This week we have a special guest post by Christine from www.afamilydayout.co.uk, which is a great blog filled with information about UK attractions, events, walks and cycle rides, all for families. You can follow what’s happening on A Family Day Out on Twitter @afamilyday and G+ .
Introducing your children to the natural world is one of the most important gifts you can give them. The UK has some great wildlife watching opportunities so why not grab a pair of binoculars and take a look at the suggestions below to get your family started.
1 Pond life
Pond dipping is a great way to explore the underwater world. Water beetles, pond snails and water boatmen are present in most ponds and at some times of the year you’ll also be able to find frog spawn or watch dragonflies flitting around. The best way is to look out for organised pond dipping sessions at your local nature reserve as they’ll have the right kit and will be able to help with identification.
Ask a child to name their favourite bird and a fair proportion will say the puffin. Its multi-coloured beak and comical walk certainly make it one of mine. Puffins can be seen on and around Skomer Island, Pembrokeshire and the Farne Islands, Northumberland during the early summer months. If you’re in Scotland, do not miss a trip to the Treshnish Isles near Mull. It’s a truly magical location where you can lay on the cliffs and watch puffins close-up. Getting there is an experience too, travel sickness tablets are recommended for the boat trip!
The osprey is a spectacular fish eating bird of prey. Previously hunted to extinction in the UK they have subsequently returned to our shores, migrating here from Africa each spring. Video cameras at the Loch Garten Osprey Centre in the Cairngorms provide close up views of nesting osprey during summer months. You can also see them from viewpoints in Dodd Wood, near Keswick where volunteers with telescopes can point out a nesting pair near Bassenthwaite Lake.
4 Red squirrels
Grey squirrels are present in just about every park. On the other hand, the cute tufty ears of red squirrels are much rarer and only found in a few spots around the UK. These include Brownsea Island, Dorset and Kielder Forest, Northumberland. We’ve also seen them close up at both of the osprey viewing points mentioned above.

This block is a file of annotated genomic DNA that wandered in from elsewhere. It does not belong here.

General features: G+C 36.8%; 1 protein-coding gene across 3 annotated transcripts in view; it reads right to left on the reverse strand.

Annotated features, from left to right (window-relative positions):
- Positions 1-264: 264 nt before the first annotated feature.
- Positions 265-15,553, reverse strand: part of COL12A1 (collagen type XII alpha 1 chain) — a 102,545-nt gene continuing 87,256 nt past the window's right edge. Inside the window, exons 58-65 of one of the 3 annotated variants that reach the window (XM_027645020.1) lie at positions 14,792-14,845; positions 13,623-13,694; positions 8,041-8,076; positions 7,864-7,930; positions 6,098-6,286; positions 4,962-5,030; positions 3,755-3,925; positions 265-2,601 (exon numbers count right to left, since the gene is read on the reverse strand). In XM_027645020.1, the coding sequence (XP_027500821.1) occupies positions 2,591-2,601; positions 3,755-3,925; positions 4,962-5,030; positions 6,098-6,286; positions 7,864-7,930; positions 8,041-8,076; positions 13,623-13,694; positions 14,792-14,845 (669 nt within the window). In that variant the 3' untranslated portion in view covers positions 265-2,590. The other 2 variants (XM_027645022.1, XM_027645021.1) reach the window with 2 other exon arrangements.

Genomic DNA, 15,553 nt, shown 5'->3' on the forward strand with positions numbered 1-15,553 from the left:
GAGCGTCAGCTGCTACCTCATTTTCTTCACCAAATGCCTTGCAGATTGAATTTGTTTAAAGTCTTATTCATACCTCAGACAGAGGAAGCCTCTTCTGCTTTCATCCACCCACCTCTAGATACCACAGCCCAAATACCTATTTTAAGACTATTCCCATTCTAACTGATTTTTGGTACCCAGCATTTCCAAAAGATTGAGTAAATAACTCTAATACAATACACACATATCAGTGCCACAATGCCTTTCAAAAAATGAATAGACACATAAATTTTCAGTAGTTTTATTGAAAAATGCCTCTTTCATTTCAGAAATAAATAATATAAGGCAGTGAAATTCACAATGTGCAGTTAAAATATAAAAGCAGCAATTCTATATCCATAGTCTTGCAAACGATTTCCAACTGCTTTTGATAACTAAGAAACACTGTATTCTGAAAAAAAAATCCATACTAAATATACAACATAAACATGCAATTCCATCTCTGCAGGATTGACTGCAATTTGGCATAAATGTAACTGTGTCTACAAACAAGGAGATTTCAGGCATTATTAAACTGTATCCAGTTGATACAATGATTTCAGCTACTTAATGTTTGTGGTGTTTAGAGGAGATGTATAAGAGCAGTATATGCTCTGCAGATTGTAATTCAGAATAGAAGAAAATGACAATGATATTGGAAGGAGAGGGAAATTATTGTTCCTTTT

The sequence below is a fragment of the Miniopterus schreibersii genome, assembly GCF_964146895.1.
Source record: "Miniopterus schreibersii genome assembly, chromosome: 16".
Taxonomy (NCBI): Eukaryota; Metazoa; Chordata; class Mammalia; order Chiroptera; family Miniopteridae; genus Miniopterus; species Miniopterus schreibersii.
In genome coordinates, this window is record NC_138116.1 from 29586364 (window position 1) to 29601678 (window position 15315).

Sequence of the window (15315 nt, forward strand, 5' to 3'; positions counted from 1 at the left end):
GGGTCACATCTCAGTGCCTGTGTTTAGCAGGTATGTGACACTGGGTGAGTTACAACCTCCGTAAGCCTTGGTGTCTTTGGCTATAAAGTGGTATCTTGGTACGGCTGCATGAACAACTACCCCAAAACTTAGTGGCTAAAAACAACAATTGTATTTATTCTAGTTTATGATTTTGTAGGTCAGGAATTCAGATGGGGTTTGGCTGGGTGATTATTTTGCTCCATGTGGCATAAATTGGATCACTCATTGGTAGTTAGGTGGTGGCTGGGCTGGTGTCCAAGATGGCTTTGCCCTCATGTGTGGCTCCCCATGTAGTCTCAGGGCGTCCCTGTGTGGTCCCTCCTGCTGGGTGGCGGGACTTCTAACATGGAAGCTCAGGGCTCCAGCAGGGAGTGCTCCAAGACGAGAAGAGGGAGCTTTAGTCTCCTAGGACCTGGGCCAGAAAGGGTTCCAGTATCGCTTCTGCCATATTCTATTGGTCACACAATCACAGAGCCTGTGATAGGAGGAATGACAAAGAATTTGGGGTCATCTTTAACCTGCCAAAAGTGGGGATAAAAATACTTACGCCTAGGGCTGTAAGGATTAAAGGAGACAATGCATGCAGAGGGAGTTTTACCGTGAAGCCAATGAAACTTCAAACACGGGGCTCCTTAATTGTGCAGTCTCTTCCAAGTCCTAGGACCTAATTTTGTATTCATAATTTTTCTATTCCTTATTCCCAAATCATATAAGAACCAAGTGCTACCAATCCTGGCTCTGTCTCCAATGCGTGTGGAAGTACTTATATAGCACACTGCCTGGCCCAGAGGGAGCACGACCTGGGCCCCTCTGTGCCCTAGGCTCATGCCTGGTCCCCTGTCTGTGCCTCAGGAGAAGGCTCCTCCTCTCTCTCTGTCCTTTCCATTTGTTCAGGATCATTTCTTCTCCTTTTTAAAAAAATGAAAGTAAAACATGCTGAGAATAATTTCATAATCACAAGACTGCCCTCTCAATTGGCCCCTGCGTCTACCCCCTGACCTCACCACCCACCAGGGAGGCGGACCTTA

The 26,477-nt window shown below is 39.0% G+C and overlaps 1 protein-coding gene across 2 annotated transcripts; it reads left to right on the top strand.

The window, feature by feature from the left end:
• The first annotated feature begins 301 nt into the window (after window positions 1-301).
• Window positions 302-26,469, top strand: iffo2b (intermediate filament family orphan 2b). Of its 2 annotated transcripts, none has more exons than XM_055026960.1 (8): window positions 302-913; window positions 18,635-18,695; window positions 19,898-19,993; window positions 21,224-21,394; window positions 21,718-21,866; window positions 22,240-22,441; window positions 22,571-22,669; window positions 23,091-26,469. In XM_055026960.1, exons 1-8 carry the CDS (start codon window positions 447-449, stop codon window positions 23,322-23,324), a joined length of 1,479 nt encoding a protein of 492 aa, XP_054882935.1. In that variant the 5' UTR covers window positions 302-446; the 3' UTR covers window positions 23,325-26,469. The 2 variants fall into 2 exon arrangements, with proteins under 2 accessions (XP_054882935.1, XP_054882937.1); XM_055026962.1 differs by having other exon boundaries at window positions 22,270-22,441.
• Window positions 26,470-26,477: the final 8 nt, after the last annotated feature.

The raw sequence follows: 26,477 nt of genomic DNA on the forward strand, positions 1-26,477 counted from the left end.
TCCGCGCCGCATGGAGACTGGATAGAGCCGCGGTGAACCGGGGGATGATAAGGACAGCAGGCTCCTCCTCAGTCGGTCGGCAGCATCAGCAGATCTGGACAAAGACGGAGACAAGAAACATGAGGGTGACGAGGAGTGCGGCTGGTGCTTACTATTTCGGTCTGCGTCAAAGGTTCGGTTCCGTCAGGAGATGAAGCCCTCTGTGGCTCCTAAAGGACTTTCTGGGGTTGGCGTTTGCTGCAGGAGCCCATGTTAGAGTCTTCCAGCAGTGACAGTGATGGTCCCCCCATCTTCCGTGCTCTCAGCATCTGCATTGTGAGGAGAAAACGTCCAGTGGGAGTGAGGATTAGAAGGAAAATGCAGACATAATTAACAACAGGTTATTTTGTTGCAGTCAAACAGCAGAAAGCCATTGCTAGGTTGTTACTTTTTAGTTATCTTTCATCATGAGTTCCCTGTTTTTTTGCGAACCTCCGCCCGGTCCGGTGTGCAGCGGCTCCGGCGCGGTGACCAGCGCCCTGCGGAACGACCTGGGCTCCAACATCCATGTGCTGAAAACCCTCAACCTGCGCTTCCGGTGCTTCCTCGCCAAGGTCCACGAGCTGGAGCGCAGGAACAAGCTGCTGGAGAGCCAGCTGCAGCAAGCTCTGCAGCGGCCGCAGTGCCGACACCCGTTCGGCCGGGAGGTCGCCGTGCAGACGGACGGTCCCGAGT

Perhaps not the most exotic of birds, but responsible for a stunning wildlife spectacle. During autumn and winter, just before sunset, check out the skies above you. If you’re lucky you’ll see a starling murmuration, a huge flock of birds swooping and swirling almost as if in time to music. I live in a town and frequently see this, but other well known places include the Somerset levels, Brighton Pier and Gretna Green.
6 Rock pools
Rock pools are a fantastic place to discover sea life. They’re like mini aquariums with different varieties of seaweed, fish, sea anemones and molluscs to look at. Visit at low tide and take a small bucket to put your finds in one at a time. Some top spots for rock pooling are Kimmeridge Bay, Dorset and Porth y Pwll in North Wales.
7 New Forest ponies
Not strictly wild as the ponies have owners, but they do roam free across the New Forest. They’re a recognised breed of pony, and have inhabited the area for around 2000 years. The ponies are pretty easy to spot throughout the forest and you’d be very unlucky not to see them if visiting. Sadly some do get killed on the roads each year, so drive slowly and keep a watchful eye out!
Woodland floors are usually teaming with mini beasts. Using a trowel, carefully move aside the top layer of fallen leaves and you’ll probably spot woodlice, ants, spiders and perhaps centipedes. The Nature Detectives website (www.naturedetectives.org.uk) has great identification sheets to help you work out what you’ve found, and some top tips for bug hunting.
9 Garden birds
It’s amazing what you can see in your own back garden. Our small garden attracts starlings, sparrows, robins and finches as well as rarer visitors such as a blackcap, white throat and sparrow hawk. We provide bird food and a water dish, and also leave berries and seed heads on plants. The RSPB Big Garden Birdwatch (www.rspb.org.uk/birdwatch) takes place each January, why not join in and see what you can spot?
Grey and common seals are found along many of our coastlines. You can take a summer boat trip to visit the seals basking at Blakeney Point in Norfolk. There are around 500 seals in the colony, and they often swim inquisitively around the boats. Alternatively, if you’re in Pembrokeshire in early autumn you may be lucky to spot seal pups from some of the cliff paths. Be careful not to get too close to the edges though!
I hope these suggestions encourage you to get out with your family and start spotting the wonderful nature on our doorstep!